There are many memorable stories in the real that beg for another life, that of fictionalised and immortalised.
My memory is initially drawing them as if I am an eager girl artist with chalk on a pavement.
Yet these stories ask for more than a moment and long not to be washed away like chalk with the passing of time, if it can be helped.
They need more than a passing remembrance.
Often they have to be disguised and transformed to protect the teller and the subject. With names changed and a few specific events altered they could lose some of their power, and yet their authenticity because they are inspired from real events speaks imploringly and passionately. Sometimes in the fictional realm, endings can be rewritten to what we hope for people, not what actually happens.
I found a few of these stories spoken this morning to my eldest son as we shared memories of other places we have lived and interesting people we have met. They were stories of everyday sorrow and lost promise, of perpetual children in adult’s bodies, so very Peter Pan, of children lost because parents did not put them first – the poetry of sorrow ebbs in these stories and pulls the participants in them into the undertow. Sometimes there is shame mingled with the sorrow.
I realise I will not write characters of privilege, but characters who long for transformation from the undertow, the places of margin and sadness. Perhaps they will live in poverty, perhaps they will be from rural country towns where the suicide rate is high. They come from places where dreams are lost as people are caught up in their fear of the unknown beyond the town. Yet their future if beyond the town has promise and hope, if they leave for the destinations of empowerment.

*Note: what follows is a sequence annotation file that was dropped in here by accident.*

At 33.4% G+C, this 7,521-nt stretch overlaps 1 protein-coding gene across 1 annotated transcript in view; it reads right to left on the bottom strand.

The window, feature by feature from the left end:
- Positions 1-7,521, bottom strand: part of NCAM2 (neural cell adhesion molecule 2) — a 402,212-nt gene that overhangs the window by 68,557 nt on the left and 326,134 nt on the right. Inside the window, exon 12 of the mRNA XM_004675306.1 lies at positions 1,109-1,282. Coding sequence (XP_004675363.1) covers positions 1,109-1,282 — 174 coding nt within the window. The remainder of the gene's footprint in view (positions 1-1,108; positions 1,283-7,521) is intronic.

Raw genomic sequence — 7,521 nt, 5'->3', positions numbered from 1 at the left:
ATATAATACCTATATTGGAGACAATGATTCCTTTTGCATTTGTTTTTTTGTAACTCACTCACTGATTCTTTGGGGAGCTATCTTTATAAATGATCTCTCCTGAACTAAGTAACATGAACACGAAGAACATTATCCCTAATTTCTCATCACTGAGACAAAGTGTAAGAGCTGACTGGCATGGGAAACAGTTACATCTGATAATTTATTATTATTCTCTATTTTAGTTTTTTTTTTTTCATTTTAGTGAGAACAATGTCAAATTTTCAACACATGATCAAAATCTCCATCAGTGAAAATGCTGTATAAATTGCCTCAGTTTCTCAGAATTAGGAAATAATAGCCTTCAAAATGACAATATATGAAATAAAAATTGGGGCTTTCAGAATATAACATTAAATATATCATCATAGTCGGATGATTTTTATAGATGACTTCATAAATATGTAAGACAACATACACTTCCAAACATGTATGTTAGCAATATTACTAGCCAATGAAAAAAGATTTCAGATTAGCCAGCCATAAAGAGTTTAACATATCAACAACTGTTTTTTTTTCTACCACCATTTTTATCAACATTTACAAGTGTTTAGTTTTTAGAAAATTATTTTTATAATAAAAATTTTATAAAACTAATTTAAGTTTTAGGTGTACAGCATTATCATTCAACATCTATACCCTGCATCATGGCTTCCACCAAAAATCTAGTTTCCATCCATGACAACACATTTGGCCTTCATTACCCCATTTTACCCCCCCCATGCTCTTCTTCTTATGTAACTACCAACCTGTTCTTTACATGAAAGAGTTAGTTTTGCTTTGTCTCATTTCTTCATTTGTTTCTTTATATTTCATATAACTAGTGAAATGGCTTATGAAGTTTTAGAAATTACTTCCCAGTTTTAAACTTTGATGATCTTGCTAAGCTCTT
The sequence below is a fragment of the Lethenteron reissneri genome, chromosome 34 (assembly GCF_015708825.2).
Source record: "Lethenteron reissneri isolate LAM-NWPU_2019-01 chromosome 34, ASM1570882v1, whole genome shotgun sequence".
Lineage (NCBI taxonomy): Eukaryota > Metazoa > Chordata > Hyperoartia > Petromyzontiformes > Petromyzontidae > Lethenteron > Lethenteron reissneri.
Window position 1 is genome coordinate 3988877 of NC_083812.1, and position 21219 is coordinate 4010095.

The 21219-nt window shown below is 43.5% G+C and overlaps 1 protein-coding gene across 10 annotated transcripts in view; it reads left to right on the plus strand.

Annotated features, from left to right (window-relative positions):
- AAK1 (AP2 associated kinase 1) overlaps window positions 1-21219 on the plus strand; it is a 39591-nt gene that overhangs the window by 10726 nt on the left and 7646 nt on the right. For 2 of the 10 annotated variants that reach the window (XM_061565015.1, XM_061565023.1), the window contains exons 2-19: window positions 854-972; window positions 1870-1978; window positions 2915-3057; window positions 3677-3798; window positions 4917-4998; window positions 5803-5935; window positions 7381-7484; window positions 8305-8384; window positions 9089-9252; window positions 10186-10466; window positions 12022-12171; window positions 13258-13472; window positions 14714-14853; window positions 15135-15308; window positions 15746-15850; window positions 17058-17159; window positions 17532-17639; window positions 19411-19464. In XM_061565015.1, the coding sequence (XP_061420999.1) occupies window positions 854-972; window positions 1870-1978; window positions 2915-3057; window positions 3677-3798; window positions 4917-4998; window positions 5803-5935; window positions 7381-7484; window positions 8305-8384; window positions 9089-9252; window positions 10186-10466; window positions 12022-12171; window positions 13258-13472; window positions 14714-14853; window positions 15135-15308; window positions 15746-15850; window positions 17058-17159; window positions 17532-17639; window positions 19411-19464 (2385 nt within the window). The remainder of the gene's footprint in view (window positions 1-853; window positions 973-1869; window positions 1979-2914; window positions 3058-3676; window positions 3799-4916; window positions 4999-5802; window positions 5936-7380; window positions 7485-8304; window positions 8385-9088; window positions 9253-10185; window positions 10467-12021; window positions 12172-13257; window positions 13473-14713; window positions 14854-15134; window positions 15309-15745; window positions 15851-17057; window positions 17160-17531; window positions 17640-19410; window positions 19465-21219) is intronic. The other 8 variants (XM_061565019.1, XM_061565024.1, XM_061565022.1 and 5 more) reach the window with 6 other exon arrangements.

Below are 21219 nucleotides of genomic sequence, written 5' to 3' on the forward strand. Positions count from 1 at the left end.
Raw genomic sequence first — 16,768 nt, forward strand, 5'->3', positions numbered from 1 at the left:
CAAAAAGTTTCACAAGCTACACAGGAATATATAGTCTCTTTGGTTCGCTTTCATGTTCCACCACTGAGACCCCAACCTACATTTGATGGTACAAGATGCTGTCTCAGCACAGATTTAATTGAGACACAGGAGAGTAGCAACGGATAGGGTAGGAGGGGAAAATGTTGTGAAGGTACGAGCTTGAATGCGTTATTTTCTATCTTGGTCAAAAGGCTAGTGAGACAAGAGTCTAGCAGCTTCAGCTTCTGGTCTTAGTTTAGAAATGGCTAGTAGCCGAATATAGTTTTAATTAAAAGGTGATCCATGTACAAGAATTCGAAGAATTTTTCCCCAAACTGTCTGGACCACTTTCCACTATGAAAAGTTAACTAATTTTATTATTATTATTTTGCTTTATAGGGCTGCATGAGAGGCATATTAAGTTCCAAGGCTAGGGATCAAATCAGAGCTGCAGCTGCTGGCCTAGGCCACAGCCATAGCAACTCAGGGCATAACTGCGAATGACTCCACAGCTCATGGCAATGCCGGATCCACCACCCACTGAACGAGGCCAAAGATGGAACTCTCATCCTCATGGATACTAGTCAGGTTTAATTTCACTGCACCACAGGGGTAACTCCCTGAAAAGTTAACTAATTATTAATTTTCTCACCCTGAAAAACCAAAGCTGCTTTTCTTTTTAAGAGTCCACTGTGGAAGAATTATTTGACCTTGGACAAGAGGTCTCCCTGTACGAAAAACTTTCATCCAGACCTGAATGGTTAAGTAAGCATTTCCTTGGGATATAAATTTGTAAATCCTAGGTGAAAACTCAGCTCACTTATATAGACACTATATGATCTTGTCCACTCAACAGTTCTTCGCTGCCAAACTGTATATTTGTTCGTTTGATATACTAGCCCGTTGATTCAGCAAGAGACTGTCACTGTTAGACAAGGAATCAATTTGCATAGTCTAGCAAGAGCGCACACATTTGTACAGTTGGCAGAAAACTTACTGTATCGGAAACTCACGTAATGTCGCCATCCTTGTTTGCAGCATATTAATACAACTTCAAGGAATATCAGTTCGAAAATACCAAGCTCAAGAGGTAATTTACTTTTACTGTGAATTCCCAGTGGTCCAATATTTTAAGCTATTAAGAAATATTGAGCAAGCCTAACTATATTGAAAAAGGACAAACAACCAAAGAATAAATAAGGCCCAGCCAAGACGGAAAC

Some of the stories to tell are of people of strength, who build the margins into places where people would want to be. The margin is sometimes, if you are blessed, a community of sanctuary – that builds character ready for when you move into the centre.
When did I begin to want to tell these stories? What made these stories come to mind today?
Perhaps it was the first time I read Ann Frank’s diary.
Perhaps it was when I realised that people hated being Indians in the Cowboy Indian games when I was a child. Now they are native Americans and some want to be them more than they want to be cowboys.
Perhaps it was when I heard the N word used to describe me and my dark skin and wanted to know where that word came from and why it hurt so much.
Perhaps it was when I heard stories of my mother’s Papua New Guinea and felt tears spring to my eyes.
Perhaps it was yesterday when I heard of a million children in Australia growing up in the shadow of domestic violence.
Perhaps it was when I spent time for myself in the sanctuary of the margins, living alongside the lost and found.
(c) June Perkins